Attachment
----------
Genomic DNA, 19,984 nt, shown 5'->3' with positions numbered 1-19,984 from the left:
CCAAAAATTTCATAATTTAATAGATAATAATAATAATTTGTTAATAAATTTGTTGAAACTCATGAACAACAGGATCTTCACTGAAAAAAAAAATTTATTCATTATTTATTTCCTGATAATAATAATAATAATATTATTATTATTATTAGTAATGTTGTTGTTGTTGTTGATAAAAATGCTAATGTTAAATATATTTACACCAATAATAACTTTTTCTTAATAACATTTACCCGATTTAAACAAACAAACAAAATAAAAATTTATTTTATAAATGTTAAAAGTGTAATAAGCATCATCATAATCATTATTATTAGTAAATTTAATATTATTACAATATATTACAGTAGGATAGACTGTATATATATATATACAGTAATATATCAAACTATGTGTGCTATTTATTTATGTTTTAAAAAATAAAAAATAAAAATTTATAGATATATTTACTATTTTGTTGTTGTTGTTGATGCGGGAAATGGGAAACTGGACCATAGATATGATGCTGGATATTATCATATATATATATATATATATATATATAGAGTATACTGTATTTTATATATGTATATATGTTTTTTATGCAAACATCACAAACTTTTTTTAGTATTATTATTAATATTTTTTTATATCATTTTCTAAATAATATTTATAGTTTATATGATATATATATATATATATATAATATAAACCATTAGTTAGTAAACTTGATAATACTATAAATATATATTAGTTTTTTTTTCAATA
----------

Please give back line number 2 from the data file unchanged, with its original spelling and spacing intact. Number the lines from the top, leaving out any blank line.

CCAAAAATTTCATAATTTAATAGATAATAATAATAATTTGTTAATAAATTTGTTGAAACTCATGAACAACAGGATCTTCACTGAAAAAAAAAATTTATTCATTATTTATTTCCTGATAATAATAATAATAATATTATTATTATTATTAGTAATGTTGTTGTTGTTGTTGATAAAAATGCTAATGTTAAATATATTTACACCAATAATAACTTTTTCTTAATAACATTTACCCGATTTAAACAAACAAACAAAATAAAAATTTATTTTATAAATGTTAAAAGTGTAATAAGCATCATCATAATCATTATTATTAGTAAATTTAATATTATTACAATATATTACAGTAGGATAGACTGTATATATATATATACAGTAATATATCAAACTATGTGTGCTATTTATTTATGTTTTAAAAAATAAAAAATAAAAATTTATAGATATATTTACTATTTTGTTGTTGTTGTTGATGCGGGAAATGGGAAACTGGACCATAGATATGATGCTGGATATTATCATATATATATATATATATATATATATAGAGTATACTGTATTTTATATATGTATATATGTTTTTTATGCAAACATCACAAACTTTTTTTAGTATTATTATTAATATTTTTTTATATCATTTTCTAAATAATATTTATAGTTTATATGATATATATATATATATATATAATATAAACCATTAGTTAGTAAACTTGATAATACTATAAATATATATTAGTTTTTTTTTCAATA